That’s about the limit of what I can do in my darkroom. Some of the ink paintings are that scale. Many of the paintings are quite larger. I’ve seen some that are 8′ tall.

As much as I’m interested in the paintings, I want the work to be read as photographic. I don’t want it to be confused with painting, but to reference painting.

Green Ductwork, Eden Project


How did you become involved in the spaces you photographed for Terraria Gigantica?

Many of the gardens I photographed for Garden Views had incredible Victorian glasshouses: 19th century conservatories that held tropical plants. They were an opportunity for release from the dirty, industrial cities of the time. Any person could walk in and see these exotic plants and enjoy the warm air. They had an important cultural presence. I found that places like zoos, Biosphere 2 or The Eden Project are the 21st century versions of large public glasshourses.

Why do you make prints in limited editions?

My goal is to have my work in public institutions so it can be seen throughout the years and be well cared for. Can you think of a better place for your work than a museum? They’re going to take care of it forever with better care than you could give. If you want museums to acquire your work they need to understand that there’s some kind of limit to how many prints are out there. I think a small edition is good. I often make editions of three.

How could I possibly have anything to say coming from such a safe, sheltered, middle class world?

Who have your mentors been?

I had a handful of great teachers during my undergraduate studies at Kansas City Art Institute. My foundations teacher, Carl Kurtz was someone who believed in me. I had this existential crisis when I went to KCAI and met all these people from all over the world who were different from me. How could I possibly have anything to say coming from such a safe, sheltered, middle class world? Carl helped me to understand that I can’t change my background or who I am and that I would make my work from my own particular perspective. 

Black Hills Spruce


Photography is one of those areas that, as often as it has people who are into technical aspects, it also often has people who are well read and interested in concepts and examining culture critically.

Why photography?

I started as a photography student at KCAI, but explored a variety of media there and as an intermedia graduate student. It’s not unusual for grad students to try these other things. Everybody wants to make an installation, right? If they approach photography as a means to express a concept, they’re just as likely to venture into other mediums. That was me. My work has always been based on ideas, not materials. The materials serve the ideas. My ideas have always been consistent even since undergraduate school, but I’ve tried to manifest them in different ways. In the end photography is one of those areas that, as often as it has people who are into technical aspects, it also often has people who are well read and interested in concepts and examining culture critically. That’s where I felt at home, not with the technical aspects, but with the ideas and intellectual rigor that came with the photo programs I knew.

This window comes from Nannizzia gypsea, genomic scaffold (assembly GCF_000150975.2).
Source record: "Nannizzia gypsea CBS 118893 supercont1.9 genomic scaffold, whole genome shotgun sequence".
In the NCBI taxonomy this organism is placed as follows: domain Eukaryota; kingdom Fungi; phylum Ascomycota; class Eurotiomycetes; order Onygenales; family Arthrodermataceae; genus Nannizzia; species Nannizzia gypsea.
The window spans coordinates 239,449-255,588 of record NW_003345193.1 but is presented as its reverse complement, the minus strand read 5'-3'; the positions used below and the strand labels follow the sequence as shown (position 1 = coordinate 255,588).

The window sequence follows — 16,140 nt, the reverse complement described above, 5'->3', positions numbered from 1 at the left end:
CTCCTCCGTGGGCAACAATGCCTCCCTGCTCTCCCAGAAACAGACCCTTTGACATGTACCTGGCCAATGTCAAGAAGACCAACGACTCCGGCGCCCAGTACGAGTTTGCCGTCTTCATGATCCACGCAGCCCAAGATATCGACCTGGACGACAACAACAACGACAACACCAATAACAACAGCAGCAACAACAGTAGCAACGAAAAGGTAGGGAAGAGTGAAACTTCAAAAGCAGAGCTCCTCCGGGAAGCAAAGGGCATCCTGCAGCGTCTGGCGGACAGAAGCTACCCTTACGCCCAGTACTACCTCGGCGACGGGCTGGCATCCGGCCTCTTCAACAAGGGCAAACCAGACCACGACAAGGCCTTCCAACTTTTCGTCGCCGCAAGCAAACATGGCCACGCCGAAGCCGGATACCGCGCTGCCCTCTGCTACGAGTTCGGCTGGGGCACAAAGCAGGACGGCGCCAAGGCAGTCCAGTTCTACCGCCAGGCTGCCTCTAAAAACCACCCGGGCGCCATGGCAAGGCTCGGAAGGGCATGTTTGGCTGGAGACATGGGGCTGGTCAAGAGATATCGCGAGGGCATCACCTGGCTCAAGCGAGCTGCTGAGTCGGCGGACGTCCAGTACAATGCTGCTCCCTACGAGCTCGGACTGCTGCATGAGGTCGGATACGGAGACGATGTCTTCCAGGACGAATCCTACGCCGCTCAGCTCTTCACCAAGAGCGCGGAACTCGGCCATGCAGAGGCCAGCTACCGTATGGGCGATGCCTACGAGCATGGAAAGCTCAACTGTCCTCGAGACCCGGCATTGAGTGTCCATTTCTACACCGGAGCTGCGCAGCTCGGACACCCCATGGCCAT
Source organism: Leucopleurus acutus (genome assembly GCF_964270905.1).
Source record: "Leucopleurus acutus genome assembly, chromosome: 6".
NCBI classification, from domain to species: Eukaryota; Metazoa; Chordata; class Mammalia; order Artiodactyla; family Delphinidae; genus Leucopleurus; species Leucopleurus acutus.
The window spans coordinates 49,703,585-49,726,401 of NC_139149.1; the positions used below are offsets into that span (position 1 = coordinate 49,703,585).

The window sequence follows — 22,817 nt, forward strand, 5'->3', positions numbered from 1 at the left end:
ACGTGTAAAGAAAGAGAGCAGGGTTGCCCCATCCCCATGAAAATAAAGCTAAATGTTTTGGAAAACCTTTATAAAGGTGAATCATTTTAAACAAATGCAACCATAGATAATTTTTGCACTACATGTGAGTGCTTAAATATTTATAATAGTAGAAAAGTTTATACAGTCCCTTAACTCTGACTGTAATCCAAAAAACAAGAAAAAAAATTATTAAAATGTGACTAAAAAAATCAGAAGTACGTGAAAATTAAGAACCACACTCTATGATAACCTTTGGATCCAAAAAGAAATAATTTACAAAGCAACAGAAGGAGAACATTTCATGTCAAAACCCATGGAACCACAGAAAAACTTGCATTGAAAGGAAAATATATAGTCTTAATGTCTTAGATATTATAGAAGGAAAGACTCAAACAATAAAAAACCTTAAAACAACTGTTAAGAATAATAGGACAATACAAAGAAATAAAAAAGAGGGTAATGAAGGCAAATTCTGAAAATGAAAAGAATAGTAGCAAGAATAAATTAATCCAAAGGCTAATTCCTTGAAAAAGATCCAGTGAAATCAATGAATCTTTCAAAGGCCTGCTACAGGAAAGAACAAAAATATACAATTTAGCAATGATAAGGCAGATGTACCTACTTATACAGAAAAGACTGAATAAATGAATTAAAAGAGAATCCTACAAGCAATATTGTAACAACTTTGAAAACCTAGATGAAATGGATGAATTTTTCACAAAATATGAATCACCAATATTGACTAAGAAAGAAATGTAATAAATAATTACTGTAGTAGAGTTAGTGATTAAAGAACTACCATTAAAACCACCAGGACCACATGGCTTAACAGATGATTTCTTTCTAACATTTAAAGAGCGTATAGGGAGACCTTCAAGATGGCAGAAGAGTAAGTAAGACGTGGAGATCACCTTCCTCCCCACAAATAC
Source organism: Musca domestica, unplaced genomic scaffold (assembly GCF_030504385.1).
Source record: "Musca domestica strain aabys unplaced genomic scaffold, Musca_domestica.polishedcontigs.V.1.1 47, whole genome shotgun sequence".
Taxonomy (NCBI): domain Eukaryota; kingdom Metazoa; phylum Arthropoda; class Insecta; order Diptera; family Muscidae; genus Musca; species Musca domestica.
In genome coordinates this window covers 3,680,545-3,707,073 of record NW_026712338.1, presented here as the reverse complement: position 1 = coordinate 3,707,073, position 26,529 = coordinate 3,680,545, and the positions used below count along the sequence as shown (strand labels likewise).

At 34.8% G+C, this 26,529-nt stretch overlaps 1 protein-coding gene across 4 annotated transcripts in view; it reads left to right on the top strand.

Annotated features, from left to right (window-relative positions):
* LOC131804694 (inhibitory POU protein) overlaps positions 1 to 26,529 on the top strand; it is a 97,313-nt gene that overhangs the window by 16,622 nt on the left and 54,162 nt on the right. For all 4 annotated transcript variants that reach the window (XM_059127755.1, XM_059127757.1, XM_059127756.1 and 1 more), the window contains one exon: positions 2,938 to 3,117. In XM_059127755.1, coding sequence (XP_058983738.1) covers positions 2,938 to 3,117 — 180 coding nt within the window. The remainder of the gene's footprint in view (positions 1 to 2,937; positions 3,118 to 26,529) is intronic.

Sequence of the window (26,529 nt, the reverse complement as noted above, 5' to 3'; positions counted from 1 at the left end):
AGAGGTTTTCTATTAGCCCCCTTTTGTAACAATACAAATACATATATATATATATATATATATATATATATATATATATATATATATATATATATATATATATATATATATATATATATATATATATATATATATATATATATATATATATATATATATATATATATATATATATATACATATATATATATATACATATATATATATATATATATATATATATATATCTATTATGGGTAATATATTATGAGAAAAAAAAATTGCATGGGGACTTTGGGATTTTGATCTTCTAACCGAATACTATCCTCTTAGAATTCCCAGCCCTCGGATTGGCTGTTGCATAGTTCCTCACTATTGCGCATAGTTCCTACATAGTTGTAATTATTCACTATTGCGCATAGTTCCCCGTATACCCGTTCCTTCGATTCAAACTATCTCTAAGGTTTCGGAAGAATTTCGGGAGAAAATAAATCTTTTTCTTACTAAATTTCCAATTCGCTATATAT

What’s the defining characteristic of a good photographer?

Somebody who is always looking, curious and has enough technical skills to make the pictures.

How do you know when a series is finished?

It’s a terrible challenge! It’s hard for all artists to decide to move on. It’s an anxious time, a time when you doubt yourself and wonder if you’re out of ideas.  For me, I know I need to move on when the images start to repeat themselves or I lose the initial passion I had for the ideas in the work.

I am often overwhelmed by my good fortune to be standing where I’m standing.

Exit, Desert Dome

Can you tell me about a memorable moment while you were making a photograph?

I’m lucky to be in such amazing places when I’m photographing. I am often overwhelmed by my good fortune to be standing where I’m standing. I’ve been to many of the world’s best gardens, most beautiful and historically important Japanese temples, and largest glasshouses. I’m overcome with the beauty and weight of history of the places where I am working.

Though I hope to show it in a new way, nearly everything I’ve photographed has been worked on by someone else. I’m impressed by the effort that went into what I’m photographing, whether it’s bonsai that’s been trained over a hundred years, gardens that are 500 years old, or the world’s largest glasshouse.

What do you like best about being an artist?

I’m interested in what I’m doing and look forward to doing it. I like teaching. I like making my work and being involved in a community of artists. I feel so fortunate all the time, even when I’m doing some part of it that I don’t particularly love. In general, I am really happy and fulfilled by my life and my job.

What do you find the most challenging?

Balancing my time; there’s so much I want to do. I try to keep myself mentally and physically balanced so I can do all of it. I make an effort to find time to practice yoga, to sleep, and to eat real food. This is what I teach my students!

What advice do you have for budding artists?

Are you committed to being an artist? If you are, stay committed, find ways to make your work, find time to make your work, do the research your work requires, make time for the community that supports your work. Make it your priority. It’s exhausting! It’s hard! It’s easier not to do all the work! But you won’t get any art made or shown if you don’t do these things.

See more of Dana’s work and follow her on the web